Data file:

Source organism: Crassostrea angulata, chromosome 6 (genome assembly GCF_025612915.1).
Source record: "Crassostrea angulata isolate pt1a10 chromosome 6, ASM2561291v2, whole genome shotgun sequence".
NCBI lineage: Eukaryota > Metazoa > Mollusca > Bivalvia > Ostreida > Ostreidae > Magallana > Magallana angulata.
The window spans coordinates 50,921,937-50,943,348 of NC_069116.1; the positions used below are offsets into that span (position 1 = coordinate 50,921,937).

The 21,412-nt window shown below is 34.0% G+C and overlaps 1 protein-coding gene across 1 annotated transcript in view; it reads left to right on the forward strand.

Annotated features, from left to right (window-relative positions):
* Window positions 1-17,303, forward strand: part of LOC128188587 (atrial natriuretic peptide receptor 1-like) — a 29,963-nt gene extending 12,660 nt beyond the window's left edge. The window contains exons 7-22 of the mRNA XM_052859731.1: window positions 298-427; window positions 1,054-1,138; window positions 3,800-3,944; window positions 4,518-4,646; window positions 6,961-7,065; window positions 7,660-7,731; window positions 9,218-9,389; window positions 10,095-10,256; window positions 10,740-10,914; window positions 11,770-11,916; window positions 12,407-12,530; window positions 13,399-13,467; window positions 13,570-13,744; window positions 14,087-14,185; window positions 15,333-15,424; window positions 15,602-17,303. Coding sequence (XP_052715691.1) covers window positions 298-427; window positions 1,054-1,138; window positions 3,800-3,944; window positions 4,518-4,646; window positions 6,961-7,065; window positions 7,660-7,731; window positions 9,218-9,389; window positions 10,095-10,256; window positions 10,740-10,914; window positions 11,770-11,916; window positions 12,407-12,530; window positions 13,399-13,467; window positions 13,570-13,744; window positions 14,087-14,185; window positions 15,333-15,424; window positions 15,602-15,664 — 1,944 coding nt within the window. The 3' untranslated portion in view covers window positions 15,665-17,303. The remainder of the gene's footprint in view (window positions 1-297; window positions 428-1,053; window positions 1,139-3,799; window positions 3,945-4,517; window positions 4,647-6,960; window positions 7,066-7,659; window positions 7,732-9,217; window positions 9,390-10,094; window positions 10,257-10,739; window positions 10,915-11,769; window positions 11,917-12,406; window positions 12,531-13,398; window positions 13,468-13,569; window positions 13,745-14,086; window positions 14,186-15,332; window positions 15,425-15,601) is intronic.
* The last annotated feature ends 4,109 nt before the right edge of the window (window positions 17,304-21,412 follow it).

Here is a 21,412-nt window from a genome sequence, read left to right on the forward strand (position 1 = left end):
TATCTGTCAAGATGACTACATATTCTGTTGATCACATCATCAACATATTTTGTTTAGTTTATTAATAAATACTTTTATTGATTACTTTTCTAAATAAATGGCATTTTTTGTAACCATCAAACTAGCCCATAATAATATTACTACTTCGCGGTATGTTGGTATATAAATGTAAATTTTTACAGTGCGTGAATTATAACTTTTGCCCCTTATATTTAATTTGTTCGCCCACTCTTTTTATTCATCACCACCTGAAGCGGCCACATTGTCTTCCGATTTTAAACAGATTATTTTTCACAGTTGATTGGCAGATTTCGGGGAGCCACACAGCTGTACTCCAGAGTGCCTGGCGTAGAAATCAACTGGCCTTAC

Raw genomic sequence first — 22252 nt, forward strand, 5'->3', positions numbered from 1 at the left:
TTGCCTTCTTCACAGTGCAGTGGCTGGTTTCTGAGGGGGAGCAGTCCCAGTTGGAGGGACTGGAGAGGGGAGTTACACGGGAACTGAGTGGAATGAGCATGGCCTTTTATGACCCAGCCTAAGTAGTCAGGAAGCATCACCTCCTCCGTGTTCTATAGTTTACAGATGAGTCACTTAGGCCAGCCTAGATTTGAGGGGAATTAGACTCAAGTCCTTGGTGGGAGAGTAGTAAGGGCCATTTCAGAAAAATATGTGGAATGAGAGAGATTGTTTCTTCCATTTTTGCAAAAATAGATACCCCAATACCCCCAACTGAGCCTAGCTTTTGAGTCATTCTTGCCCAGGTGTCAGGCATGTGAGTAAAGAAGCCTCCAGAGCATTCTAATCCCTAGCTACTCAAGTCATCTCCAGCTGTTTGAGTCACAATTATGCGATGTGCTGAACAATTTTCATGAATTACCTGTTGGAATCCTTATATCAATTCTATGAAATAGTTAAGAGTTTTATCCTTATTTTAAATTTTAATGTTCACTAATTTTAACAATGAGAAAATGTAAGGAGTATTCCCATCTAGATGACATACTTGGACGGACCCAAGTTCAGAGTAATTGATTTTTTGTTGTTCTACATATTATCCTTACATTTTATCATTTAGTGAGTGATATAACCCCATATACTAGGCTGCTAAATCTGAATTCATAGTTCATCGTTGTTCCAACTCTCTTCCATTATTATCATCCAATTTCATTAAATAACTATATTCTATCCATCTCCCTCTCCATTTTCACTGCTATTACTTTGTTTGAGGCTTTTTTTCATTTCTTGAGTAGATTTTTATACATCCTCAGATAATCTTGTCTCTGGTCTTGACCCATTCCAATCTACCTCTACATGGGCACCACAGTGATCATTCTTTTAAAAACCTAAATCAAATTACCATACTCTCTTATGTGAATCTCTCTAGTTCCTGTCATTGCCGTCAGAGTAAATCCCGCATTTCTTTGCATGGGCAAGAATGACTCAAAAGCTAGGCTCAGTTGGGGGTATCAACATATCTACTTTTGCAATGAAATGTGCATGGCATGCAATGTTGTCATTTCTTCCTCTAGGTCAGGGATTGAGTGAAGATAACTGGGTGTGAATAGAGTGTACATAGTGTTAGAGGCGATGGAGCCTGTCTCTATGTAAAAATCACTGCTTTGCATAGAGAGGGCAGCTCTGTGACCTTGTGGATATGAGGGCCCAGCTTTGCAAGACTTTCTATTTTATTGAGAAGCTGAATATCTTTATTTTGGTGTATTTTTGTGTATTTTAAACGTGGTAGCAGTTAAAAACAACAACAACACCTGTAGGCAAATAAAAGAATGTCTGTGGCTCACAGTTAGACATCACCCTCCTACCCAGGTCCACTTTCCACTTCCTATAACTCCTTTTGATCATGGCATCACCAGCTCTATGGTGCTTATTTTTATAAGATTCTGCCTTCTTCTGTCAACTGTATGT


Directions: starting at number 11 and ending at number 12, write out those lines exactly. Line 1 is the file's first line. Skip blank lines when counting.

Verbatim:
Raw genomic sequence first — 22252 nt, forward strand, 5'->3', positions numbered from 1 at the left:
TTGCCTTCTTCACAGTGCAGTGGCTGGTTTCTGAGGGGGAGCAGTCCCAGTTGGAGGGACTGGAGAGGGGAGTTACACGGGAACTGAGTGGAATGAGCATGGCCTTTTATGACCCAGCCTAAGTAGTCAGGAAGCATCACCTCCTCCGTGTTCTATAGTTTACAGATGAGTCACTTAGGCCAGCCTAGATTTGAGGGGAATTAGACTCAAGTCCTTGGTGGGAGAGTAGTAAGGGCCATTTCAGAAAAATATGTGGAATGAGAGAGATTGTTTCTTCCATTTTTGCAAAAATAGATACCCCAATACCCCCAACTGAGCCTAGCTTTTGAGTCATTCTTGCCCAGGTGTCAGGCATGTGAGTAAAGAAGCCTCCAGAGCATTCTAATCCCTAGCTACTCAAGTCATCTCCAGCTGTTTGAGTCACAATTATGCGATGTGCTGAACAATTTTCATGAATTACCTGTTGGAATCCTTATATCAATTCTATGAAATAGTTAAGAGTTTTATCCTTATTTTAAATTTTAATGTTCACTAATTTTAACAATGAGAAAATGTAAGGAGTATTCCCATCTAGATGACATACTTGGACGGACCCAAGTTCAGAGTAATTGATTTTTTGTTGTTCTACATATTATCCTTACATTTTATCATTTAGTGAGTGATATAACCCCATATACTAGGCTGCTAAATCTGAATTCATAGTTCATCGTTGTTCCAACTCTCTTCCATTATTATCATCCAATTTCATTAAATAACTATATTCTATCCATCTCCCTCTCCATTTTCACTGCTATTACTTTGTTTGAGGCTTTTTTTCATTTCTTGAGTAGATTTTTATACATCCTCAGATAATCTTGTCTCTGGTCTTGACCCATTCCAATCTACCTCTACATGGGCACCACAGTGATCATTCTTTTAAAAACCTAAATCAAATTACCATACTCTCTTATGTGAATCTCTCTAGTTCCTGTCATTGCCGTCAGAGTAAATCCCGCATTTCTTTGCATGGGCAAGAATGACTCAAAAGCTAGGCTCAGTTGGGGGTATCAACATATCTACTTTTGCAATGAAATGTGCATGGCATGCAATGTTGTCATTTCTTCCTCTAGGTCAGGGATTGAGTGAAGATAACTGGGTGTGAATAGAGTGTACATAGTGTTAGAGGCGATGGAGCCTGTCTCTATGTAAAAATCACTGCTTTGCATAGAGAGGGCAGCTCTGTGACCTTGTGGATATGAGGGCCCAGCTTTGCAAGACTTTCTATTTTATTGAGAAGCTGAATATCTTTATTTTGGTGTATTTTTGTGTATTTTAAACGTGGTAGCAGTTAAAAACAACAACAACACCTGTAGGCAAATAAAAGAATGTCTGTGGCTCACAGTTAGACATCACCCTCCTACCCAGGTCCACTTTCCACTTCCTATAACTCCTTTTGATCATGGCATCACCAGCTCTATGGTGCTTATTTTTATAAGATTCTGCCTTCTTCTGTCAACTGTATGT